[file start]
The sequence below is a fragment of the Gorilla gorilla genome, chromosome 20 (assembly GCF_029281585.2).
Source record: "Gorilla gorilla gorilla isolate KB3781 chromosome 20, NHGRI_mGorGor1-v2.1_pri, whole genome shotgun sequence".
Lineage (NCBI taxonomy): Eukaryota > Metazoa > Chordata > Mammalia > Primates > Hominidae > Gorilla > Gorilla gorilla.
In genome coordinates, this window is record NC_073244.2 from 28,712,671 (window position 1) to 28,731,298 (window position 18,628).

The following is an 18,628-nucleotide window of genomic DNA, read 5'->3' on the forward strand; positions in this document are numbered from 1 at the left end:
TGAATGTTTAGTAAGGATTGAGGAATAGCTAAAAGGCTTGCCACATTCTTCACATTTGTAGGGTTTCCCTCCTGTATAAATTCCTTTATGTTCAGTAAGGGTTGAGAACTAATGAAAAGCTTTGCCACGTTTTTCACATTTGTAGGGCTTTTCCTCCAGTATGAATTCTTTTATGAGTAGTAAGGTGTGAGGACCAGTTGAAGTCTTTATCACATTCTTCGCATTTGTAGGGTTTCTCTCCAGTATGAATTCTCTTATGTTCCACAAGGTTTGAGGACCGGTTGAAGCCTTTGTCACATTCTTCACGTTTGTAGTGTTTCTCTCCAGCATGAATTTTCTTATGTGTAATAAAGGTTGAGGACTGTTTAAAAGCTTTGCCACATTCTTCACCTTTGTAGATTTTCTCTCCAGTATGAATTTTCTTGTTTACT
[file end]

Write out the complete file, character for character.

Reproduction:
The sequence below is a fragment of the Gorilla gorilla genome, chromosome 20 (assembly GCF_029281585.2).
Source record: "Gorilla gorilla gorilla isolate KB3781 chromosome 20, NHGRI_mGorGor1-v2.1_pri, whole genome shotgun sequence".
Lineage (NCBI taxonomy): Eukaryota > Metazoa > Chordata > Mammalia > Primates > Hominidae > Gorilla > Gorilla gorilla.
In genome coordinates, this window is record NC_073244.2 from 28,712,671 (window position 1) to 28,731,298 (window position 18,628).

The following is an 18,628-nucleotide window of genomic DNA, read 5'->3' on the forward strand; positions in this document are numbered from 1 at the left end:
TGAATGTTTAGTAAGGATTGAGGAATAGCTAAAAGGCTTGCCACATTCTTCACATTTGTAGGGTTTCCCTCCTGTATAAATTCCTTTATGTTCAGTAAGGGTTGAGAACTAATGAAAAGCTTTGCCACGTTTTTCACATTTGTAGGGCTTTTCCTCCAGTATGAATTCTTTTATGAGTAGTAAGGTGTGAGGACCAGTTGAAGTCTTTATCACATTCTTCGCATTTGTAGGGTTTCTCTCCAGTATGAATTCTCTTATGTTCCACAAGGTTTGAGGACCGGTTGAAGCCTTTGTCACATTCTTCACGTTTGTAGTGTTTCTCTCCAGCATGAATTTTCTTATGTGTAATAAAGGTTGAGGACTGTTTAAAAGCTTTGCCACATTCTTCACCTTTGTAGATTTTCTCTCCAGTATGAATTTTCTTGTTTACT